Arguably, no single face detector fits all real scenarios. It is often desirable to have some built-in schemes for a face detector to automatically adapt, e.g., to a particular user's photo album (the target domain). We propose a novel face detector adaptation approach that works as long as there are representative images of the target domain no matter they are labeled or not, and without the need of accessing the training data of the source domain. Our approach explicitly accounts for the notorious negative transfer caveat in domain adaptation thanks to a residual loss by design. It does not incur catastrophic interference with the knowledge learned from the source domain and, therefore, the adapted face detectors maintain about the same performance as the old detectors in the original source domain. As such, our adaption approach to face detectors is analogous to the popular interpolation techniques for language models; it may open a new direction for progressively training the face detectors domain by domain. We report extensive experimental results to verify our approach on two massively benchmarked face detectors.

2018 CVPR·2018

End-to-end Convolutional Semantic Embeddings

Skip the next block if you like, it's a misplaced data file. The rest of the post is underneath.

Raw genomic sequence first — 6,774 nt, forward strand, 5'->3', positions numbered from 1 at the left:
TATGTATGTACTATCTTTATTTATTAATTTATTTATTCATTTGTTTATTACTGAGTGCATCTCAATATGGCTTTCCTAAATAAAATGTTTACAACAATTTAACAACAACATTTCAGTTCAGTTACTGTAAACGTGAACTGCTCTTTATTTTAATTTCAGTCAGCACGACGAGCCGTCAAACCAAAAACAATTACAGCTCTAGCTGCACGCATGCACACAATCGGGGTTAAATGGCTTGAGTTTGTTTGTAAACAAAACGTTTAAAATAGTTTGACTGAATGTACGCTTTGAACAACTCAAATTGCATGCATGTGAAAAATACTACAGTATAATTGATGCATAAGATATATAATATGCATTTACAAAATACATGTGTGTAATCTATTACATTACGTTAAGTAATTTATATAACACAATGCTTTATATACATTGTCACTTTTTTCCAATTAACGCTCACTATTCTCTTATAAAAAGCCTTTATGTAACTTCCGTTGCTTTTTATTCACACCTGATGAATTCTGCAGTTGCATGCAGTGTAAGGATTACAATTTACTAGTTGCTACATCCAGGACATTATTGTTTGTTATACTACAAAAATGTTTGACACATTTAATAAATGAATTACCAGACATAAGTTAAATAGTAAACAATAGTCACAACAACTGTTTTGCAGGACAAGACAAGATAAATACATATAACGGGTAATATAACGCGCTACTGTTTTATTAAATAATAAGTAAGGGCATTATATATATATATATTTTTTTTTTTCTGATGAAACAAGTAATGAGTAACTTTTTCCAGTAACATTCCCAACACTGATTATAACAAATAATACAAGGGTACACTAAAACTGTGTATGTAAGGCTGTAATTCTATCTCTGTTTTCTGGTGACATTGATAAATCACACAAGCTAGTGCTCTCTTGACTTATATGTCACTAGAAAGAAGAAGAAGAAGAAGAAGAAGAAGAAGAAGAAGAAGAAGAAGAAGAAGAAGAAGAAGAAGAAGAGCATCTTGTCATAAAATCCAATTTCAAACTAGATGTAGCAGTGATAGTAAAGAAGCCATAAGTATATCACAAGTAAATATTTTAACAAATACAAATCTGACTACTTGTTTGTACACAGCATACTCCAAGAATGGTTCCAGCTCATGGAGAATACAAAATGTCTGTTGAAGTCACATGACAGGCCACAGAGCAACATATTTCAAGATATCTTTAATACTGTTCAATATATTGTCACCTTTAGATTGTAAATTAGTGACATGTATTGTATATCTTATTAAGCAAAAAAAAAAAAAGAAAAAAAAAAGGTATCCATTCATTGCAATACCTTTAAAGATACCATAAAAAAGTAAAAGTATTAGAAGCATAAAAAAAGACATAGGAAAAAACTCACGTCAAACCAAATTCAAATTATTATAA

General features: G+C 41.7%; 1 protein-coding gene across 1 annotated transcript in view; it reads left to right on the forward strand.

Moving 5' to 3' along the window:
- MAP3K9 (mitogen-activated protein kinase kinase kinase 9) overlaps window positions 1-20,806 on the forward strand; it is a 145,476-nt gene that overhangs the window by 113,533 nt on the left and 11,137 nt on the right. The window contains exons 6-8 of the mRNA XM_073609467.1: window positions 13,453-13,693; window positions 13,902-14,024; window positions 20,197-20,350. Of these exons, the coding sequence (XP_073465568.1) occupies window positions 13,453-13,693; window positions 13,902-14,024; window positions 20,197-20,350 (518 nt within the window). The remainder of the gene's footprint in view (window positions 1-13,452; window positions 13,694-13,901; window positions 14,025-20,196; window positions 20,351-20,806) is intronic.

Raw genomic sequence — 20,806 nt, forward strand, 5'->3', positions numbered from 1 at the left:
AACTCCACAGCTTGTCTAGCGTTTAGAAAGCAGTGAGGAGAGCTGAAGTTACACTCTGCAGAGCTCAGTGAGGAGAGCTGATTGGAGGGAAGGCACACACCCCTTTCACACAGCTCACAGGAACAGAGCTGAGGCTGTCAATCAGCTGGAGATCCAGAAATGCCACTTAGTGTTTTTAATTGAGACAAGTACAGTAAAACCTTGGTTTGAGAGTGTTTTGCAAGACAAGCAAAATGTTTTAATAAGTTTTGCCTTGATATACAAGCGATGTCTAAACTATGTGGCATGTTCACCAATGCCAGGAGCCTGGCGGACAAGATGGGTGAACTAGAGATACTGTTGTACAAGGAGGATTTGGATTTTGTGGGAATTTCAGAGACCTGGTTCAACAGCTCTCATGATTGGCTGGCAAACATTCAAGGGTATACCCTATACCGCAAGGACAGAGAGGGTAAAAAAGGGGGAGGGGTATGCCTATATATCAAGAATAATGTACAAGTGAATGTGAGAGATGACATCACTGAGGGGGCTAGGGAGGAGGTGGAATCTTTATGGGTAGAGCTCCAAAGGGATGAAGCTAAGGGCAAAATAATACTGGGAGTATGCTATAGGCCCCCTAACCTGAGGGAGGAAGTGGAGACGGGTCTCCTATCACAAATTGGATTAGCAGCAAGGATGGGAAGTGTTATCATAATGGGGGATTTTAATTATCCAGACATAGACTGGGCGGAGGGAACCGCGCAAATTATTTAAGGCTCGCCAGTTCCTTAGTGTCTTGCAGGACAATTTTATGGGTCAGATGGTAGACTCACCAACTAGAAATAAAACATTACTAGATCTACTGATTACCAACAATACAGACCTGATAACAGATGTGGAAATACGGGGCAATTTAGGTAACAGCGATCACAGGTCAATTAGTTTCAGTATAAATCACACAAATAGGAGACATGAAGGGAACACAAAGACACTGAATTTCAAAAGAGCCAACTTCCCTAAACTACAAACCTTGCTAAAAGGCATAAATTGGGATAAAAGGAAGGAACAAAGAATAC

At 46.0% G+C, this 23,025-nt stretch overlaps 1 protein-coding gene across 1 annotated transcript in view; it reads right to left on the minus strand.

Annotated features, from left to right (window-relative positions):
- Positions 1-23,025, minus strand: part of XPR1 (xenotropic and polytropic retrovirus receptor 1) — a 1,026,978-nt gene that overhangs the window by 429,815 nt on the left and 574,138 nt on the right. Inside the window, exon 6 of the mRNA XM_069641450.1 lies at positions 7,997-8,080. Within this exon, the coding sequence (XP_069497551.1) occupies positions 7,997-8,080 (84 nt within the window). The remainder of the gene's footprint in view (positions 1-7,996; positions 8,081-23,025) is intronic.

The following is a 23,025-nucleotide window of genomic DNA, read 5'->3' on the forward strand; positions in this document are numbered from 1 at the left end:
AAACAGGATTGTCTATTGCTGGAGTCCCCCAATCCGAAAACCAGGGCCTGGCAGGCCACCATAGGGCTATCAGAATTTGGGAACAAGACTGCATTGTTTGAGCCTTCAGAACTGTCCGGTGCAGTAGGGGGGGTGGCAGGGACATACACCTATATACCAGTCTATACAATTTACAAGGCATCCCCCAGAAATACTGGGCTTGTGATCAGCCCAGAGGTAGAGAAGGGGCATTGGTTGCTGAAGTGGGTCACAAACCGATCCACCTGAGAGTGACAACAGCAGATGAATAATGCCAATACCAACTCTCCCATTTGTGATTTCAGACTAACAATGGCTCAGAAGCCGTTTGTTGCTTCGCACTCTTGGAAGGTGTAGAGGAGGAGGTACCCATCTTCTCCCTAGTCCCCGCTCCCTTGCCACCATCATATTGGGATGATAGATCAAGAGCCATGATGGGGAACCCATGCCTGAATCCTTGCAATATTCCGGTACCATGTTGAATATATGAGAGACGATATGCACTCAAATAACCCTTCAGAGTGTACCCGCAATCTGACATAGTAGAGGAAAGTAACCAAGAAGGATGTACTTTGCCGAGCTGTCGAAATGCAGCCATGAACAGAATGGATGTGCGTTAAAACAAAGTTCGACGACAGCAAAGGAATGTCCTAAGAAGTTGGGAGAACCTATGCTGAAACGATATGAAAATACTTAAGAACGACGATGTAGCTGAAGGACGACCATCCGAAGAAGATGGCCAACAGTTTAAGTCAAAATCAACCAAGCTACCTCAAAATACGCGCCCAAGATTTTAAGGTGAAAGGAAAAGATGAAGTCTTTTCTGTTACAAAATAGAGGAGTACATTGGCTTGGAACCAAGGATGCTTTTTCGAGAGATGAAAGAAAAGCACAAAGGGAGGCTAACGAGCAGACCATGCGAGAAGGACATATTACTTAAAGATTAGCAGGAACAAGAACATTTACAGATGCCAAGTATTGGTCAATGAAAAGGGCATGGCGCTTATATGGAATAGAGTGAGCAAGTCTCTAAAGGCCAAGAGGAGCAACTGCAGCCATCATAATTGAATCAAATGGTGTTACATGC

Semantic embeddings for images and sentences have been widely studied recently. The ability of deep neural networks on learning rich and robust visual and textual representations offers the opportunity to develop effective semantic embedding models. Currently, the state-of-the-art approaches in semantic learning first employ deep neural networks to encode images and sentences into a common semantic space. Then, the learning objective is to ensure a larger similarity between matching image and sentence pairs than randomly sampled pairs. Usually, Convolutional Neural Networks (CNNs) and Recurrent Neural Networks (RNNs) are employed for learning image and sentence representations, respectively. On one hand, CNNs are known to produce robust visual features at different levels and RNNs are known for capturing dependencies in sequential data. Therefore, this simple framework can be sufficiently effective in learning visual and textual semantics. On the other hand, different from CNNs, RNNs cannot produce middlelevel (e.g. phrase-level in text) representations. As a result, only global representations are available for semantic learning. This could potentially limit the performance of the model due to the hierarchical structures in images and sentences. In this work, we apply Convolutional Neural Networks to process both images and sentences. Consequently, we can employ mid-level representations to assist global semantic learning by introducing a new learning objective on the convolutional layers. The experimental results show that our proposed textual CNN models with the new learning objective lead to better performance than the state-of-the-art approaches.

2018 CVPR·2018